Travelport: Merchandising and non-air activities pinpointed as strategic areas
Exactly 12 months ago, Travelport predicted the industry would start seeing some positive numbers in its financial performance during 2013.
CEO Gordon Wilson – like most top brass in the industry – may not be widely known for his ability to gaze into and make successful predictions with a crystal ball, but in some respects the forecast does appear to be starting to play out favourably.
The company’s Q2 earnings announced this week showed a increase in revenue of 6% year-on-year to $537 million and a climb of 3% in the year-to-date to $1,085 million.
Adjusted EBITDA over the same six-month period year-on-year showed an increase of 5%, as well as up 5% for the second quarter of 2013.
The figures do not take into account the loss of the United hosting agreement, which has had an ongoing impact on the company’s performance for a year (although it will be the last quarterly earnings where top-line financial performance are skewed as such).
Wilson puts the latest figures (full report here) down to a number of factors, including an ability to maintain prices with its airline customers, considerable success (800% y/y) in its part ownership of the eNett payment business and growth in its hospitality and advertising divisions.
Performance in emerging markets such as those Africa and elsewhere, and also in Europe, have also strengthened its overall balance sheet, Wilson says, although North America is down slightly y/y.
In terms of segment volumes, Travelport says it is in line with other GDS figures globally (up 3%), but is seeing large increases in Canada (+16%) and Eastern Europe (+24%)
But it is the push (and some early results) into new initiatives where the so-called turnaround might be felt even more in years to come.
In other words: Wilson and co claim to have a sizeable plan in place.
The company’s airline Merchandising Platform (launched in April this year with a “big” but undisclosed investment, Wilson says) has 20 airlines participating, allowing airlines to showcase their fares and ancillaries on their websites as well as via travel agents and other indirect channels.
Wilson says the global merchandising marketplace is currently around $38 billion a year and is expected to more than double over the course of the next 1-2 years.
“We would expect our merchandising [division] to grow at a faster rate than that [over the same period]”, he says.
This has led to a better “quality of conversation” with its existing and prospective airline customers, Wilson believes, with network carriers “definitely getting it”, contrasting markedly (and positively, it would appear) with how some airlines had previously been critical of the GDSs with regards to their ability to sell ancillaries through intermediaries.
Wilson would probably never say so, but there appears to be the beginnings of some kind of peace in the valley, or at least a desire across some parts of the airline sector to motor ahead regardless of the controversial NDC project from IATA, a process currently moving slowly through an early testing phase and, inevitably, various committees.
Elsewhere, its efforts to work closer with airlines on merchandising, revenues coming from outside of its traditional air-based services are seen, in Wilson’s words, as an area with “massive scope for growth”.
Alongside the success of the eNett payment system partnership noted above, hospitality-focused services such as its Rooms&More platform are being signalled as strategically important parts of the business.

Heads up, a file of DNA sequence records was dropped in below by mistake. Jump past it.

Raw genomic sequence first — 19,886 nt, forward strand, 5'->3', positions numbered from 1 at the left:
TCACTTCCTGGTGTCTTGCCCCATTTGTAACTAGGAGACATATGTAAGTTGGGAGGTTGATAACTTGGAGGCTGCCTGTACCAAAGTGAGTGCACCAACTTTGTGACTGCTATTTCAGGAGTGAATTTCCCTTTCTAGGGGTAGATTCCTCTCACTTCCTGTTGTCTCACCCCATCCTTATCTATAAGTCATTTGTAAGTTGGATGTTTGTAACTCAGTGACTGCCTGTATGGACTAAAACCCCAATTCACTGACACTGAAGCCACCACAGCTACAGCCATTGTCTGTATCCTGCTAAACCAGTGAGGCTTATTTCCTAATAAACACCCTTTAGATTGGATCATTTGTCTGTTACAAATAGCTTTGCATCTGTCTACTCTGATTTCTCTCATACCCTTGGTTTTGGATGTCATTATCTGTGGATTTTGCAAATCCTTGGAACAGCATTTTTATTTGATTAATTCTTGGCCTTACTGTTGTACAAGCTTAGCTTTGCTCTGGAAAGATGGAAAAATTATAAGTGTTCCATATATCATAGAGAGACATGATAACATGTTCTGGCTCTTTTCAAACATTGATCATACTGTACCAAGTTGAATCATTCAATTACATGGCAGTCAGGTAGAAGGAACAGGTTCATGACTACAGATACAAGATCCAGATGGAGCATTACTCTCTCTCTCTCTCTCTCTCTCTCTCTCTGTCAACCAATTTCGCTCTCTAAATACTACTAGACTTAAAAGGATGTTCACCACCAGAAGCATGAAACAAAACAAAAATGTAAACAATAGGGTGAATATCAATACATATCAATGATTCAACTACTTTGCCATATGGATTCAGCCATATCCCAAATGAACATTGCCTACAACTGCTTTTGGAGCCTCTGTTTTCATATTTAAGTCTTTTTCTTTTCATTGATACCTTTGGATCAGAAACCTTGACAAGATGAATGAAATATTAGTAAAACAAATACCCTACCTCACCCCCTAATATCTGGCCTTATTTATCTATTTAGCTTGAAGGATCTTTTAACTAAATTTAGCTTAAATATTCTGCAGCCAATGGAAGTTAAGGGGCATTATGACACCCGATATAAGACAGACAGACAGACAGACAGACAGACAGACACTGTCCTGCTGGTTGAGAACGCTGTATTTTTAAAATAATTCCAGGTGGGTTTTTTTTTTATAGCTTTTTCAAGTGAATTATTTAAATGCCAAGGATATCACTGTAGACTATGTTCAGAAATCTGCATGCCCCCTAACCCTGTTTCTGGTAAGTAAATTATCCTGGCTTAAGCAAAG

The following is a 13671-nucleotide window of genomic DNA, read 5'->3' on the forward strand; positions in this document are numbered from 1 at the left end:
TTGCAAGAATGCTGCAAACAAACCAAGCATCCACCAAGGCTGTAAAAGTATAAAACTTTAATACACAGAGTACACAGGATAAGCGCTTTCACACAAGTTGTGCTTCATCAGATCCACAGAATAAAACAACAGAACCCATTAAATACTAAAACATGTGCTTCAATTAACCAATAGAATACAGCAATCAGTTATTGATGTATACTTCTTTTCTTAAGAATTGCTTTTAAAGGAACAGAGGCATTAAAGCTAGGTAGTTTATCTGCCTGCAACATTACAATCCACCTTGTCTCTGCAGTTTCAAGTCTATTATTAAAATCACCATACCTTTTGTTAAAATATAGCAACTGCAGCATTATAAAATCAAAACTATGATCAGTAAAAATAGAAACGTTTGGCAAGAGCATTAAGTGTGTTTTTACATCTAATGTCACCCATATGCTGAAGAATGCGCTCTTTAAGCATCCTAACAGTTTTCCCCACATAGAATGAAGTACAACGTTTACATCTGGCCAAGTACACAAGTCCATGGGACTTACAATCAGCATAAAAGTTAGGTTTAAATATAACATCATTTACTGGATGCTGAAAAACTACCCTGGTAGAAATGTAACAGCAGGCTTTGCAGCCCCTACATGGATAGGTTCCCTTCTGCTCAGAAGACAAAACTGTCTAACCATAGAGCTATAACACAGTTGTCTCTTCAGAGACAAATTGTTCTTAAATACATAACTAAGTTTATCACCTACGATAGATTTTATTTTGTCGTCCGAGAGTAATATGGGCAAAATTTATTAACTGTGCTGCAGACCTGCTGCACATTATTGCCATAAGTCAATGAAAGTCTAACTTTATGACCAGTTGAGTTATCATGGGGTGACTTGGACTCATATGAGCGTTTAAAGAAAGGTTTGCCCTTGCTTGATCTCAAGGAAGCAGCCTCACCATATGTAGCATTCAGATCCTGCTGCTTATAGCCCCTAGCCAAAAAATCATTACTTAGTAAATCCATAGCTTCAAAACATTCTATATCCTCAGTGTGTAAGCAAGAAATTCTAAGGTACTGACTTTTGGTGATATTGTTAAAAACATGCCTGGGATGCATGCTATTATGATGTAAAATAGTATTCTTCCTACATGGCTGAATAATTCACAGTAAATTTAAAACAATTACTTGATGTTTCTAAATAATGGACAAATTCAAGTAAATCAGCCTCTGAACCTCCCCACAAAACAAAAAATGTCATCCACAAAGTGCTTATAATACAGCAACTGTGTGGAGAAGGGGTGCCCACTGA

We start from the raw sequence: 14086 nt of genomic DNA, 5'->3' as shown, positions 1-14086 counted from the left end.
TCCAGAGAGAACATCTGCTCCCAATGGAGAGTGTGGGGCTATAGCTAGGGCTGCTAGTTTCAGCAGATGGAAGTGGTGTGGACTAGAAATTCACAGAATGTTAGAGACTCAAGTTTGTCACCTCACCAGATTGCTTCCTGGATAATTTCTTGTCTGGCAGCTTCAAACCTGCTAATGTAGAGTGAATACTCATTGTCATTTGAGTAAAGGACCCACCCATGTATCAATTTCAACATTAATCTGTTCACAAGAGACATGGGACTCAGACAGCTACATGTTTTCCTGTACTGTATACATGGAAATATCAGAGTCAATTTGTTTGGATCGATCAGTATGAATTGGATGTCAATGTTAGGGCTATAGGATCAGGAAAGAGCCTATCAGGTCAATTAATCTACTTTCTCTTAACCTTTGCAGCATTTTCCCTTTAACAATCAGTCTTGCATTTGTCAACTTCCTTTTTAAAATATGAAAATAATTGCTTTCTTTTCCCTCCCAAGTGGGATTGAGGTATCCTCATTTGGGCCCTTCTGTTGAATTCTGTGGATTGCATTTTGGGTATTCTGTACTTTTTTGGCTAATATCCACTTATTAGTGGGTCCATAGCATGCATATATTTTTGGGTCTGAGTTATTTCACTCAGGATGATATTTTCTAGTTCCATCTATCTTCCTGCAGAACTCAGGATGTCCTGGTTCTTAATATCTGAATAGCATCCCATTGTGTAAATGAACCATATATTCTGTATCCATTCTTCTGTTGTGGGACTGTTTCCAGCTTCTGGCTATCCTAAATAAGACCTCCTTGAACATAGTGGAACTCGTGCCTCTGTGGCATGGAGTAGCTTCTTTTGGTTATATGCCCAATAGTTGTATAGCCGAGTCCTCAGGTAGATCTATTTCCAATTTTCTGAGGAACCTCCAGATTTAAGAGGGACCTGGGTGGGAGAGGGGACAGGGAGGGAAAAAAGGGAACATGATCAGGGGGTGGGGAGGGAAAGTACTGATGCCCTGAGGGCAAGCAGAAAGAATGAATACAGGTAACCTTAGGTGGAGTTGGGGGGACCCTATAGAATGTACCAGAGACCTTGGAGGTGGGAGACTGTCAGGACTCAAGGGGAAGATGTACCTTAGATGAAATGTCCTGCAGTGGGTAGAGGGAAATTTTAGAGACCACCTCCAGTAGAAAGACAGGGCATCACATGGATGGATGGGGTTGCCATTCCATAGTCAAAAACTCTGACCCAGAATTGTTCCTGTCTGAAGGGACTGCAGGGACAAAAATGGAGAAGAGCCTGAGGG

Wilson says the percentage of revenue coming into the business from non-air bookings have grown at about 25% in Q2 and around the same figure for the first half of 2013 compared to the same period respectively year-on-year.
“This is definitely a sustainable level of growth [for us],” he says.”We have only been scratching the surface of this area.”
Agency customers are asking for more general products that they can offer clients, such as hotel and ground services, he argues, triggering a focus on services like R&M which now has 21 providers of hotel content on the system, 1.1 million offers from 475,000 properties.
Wind back two and a half years to when Travelport sold its GTA hotel division to Kuoni for $720 million and some might ask whether the use of the money to help with easing its debt at the time was the right decision given the large focus now on hospitality products.
Wilson admits the sale provided some financial headroom for the wider business but essentially GTA wasn’t big enough for what it is now doing (GTA at the time had around 80,000 properties on the system) and was often at risk from currency fluctuations on pricing.
“What we didn’t want is to be tied to one system,” he says.
NB: Meanwhile, on the call following the earnings announcement, we asked Wilson for a mini-SWOT analysis of the Travelport business:
- Strengths – the “re-architecturing of the business” to build platforms such as the Merchandising system and Rooms & More
- Weaknesses – if the company “can’t get its act together” and fails to execute on the strategy.
- Opportunities – further “geographic growth” in new markets (such as Africa) and fast growing businesses such as eNett.
- Threats – outside impacts on the company such as terrorism and political uncertainty, alongside “government restrictions” affecting travel such as taxation and impeding the liberalisation of markets.
Kevin is senior editor and a co-founder at Tnooz. He was previously editor of UK-based magazine Travolution and web editor of Media Week UK from 2003 to 2005.
He has worked in regional newspapers (Essex Enquirer) and started his career at the Police Gazette at New Scotland Yard in London. He has a degree in criminology, a postgraduate diploma in magazine journalism and publishes his first book - a biography about Depeche Mode - in late-2016.